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What is Lymphoedema?

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What is Lymphoedema?

Lymphoedema - What is it ?

Lymphoedema is a chronic inflammation which does not only affect extremities, but may also involve the face, neck, torso and the genitals. The oedema, also known as lymphatic obstruction, is a condition of localised fluid retention caused by a compromised lymphatic system and may arise from surgery, radiation or the presence of a tumour in the area of the lymph nodes. 

  

 How does it work?

To understand what lymphoedema is and how it is treated, it is important to first understand how the lymphatic system works. The lymphatic system (often referred to as the body's "second" circulatory system) collects and filters the interstitial fluid (lymph) of the body. Lymphatics form part of your immune system, helping to cope with infection by cleansing/detoxifying your body's tissues.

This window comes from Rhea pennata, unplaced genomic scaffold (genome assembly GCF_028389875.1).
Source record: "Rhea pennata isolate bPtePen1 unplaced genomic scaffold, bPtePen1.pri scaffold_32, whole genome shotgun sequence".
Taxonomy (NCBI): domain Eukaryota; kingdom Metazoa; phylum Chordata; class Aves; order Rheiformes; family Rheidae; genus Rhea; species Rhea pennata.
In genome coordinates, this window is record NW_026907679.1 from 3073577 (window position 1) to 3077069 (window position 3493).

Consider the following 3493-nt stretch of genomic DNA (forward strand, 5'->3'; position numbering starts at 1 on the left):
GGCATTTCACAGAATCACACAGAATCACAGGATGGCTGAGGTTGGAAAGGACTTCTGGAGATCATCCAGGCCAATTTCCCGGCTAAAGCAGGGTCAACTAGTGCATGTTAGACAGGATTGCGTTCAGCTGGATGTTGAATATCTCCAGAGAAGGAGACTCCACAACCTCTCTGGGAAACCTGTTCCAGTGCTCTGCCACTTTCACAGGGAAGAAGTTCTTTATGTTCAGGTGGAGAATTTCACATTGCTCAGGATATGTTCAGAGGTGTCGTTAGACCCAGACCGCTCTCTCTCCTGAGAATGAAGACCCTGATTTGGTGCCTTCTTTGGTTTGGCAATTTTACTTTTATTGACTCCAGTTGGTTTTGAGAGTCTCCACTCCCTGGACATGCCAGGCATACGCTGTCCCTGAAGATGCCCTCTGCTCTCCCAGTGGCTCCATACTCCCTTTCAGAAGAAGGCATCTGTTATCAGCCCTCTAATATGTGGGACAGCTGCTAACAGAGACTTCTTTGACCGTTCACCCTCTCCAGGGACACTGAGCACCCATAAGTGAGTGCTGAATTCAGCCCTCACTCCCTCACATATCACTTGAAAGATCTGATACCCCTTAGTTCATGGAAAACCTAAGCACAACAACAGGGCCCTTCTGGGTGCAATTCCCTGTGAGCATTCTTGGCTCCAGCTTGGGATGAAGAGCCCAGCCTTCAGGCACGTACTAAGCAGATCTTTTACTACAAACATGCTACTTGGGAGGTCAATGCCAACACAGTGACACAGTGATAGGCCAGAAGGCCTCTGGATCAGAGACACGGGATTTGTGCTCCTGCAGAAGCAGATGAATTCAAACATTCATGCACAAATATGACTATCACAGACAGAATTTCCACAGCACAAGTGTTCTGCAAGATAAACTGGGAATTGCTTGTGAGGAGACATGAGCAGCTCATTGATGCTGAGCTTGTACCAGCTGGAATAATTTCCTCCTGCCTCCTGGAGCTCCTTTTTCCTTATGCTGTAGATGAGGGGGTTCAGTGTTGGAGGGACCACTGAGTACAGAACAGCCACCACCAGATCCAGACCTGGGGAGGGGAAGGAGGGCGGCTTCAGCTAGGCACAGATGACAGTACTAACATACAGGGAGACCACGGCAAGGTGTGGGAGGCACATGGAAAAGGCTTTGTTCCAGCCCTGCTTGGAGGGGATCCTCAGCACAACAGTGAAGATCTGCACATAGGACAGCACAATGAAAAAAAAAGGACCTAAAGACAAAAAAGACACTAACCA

The lymph fluid from the body's tissues drain into the lymphatic vessels and travel to at least one lymph node, where harmful substances such as bacteria and waste products are filtered out and destroyed. The lymph is ultimately empied into the right or the left subclavian vein, where it is passed back into the main blood vessels. 

 

The danger with lymphedema comes from the constant risk of developing an uncontrolled infection in the affected limb.

If the vessels are not able to adequately drain lymph and the amount of fluid in an area becomes greater than the capacity of the lymphatic system to drain/transport away - lymphoedema occurs.